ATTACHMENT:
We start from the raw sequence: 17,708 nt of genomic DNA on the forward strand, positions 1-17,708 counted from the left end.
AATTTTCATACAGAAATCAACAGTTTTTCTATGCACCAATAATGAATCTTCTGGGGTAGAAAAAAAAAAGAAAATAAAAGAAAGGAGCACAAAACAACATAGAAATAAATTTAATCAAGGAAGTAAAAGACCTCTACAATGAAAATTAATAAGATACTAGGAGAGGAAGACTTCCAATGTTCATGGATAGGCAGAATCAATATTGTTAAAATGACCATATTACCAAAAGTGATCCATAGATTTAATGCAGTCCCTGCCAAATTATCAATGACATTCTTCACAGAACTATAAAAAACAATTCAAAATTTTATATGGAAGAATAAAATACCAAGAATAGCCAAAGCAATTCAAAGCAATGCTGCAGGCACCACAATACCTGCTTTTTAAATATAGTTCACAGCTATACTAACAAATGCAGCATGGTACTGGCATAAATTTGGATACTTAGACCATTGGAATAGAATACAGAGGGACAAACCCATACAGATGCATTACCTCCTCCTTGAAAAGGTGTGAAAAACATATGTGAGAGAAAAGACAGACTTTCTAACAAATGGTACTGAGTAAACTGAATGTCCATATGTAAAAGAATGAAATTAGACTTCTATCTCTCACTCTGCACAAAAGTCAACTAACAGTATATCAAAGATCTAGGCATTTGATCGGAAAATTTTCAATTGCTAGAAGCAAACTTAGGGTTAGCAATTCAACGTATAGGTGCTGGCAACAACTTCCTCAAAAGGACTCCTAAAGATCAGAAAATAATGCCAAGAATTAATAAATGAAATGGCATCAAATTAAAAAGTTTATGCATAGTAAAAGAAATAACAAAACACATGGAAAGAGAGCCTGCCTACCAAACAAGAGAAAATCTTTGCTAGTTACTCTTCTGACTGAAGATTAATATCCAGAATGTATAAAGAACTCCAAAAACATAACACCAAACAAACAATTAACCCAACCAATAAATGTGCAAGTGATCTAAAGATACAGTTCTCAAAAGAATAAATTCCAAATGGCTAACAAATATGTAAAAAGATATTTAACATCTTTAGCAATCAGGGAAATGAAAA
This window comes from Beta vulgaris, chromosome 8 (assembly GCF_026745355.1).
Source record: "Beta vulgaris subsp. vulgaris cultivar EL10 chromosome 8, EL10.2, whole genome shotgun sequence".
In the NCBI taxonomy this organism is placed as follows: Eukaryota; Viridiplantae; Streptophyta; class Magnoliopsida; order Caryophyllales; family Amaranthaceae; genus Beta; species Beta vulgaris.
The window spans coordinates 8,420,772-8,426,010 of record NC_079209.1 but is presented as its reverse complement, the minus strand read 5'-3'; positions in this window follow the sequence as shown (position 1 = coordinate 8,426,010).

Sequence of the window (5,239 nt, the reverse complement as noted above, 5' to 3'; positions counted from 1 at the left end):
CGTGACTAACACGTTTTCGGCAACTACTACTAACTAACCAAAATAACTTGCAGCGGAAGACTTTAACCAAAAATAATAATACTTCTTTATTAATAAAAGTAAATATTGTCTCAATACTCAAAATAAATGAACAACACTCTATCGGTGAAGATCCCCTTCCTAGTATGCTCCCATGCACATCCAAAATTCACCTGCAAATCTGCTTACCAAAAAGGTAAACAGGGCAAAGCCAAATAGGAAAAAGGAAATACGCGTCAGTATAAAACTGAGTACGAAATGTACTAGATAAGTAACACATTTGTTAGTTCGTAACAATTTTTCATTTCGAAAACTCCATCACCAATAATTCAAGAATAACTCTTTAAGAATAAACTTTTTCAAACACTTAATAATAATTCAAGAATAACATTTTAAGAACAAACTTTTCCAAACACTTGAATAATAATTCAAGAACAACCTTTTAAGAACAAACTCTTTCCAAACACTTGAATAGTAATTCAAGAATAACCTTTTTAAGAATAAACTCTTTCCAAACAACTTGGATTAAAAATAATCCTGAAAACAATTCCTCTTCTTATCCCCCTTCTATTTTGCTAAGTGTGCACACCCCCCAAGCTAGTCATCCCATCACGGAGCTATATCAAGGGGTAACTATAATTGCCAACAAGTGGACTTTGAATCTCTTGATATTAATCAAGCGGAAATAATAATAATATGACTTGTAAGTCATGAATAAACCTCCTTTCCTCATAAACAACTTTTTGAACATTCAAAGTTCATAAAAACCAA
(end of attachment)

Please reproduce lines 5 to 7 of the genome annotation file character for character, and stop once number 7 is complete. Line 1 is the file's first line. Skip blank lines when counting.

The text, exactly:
In the NCBI taxonomy this organism is placed as follows: Eukaryota; Viridiplantae; Streptophyta; class Magnoliopsida; order Caryophyllales; family Amaranthaceae; genus Beta; species Beta vulgaris.
The window spans coordinates 8,420,772-8,426,010 of record NC_079209.1 but is presented as its reverse complement, the minus strand read 5'-3'; positions in this window follow the sequence as shown (position 1 = coordinate 8,426,010).

Sequence of the window (5,239 nt, the reverse complement as noted above, 5' to 3'; positions counted from 1 at the left end):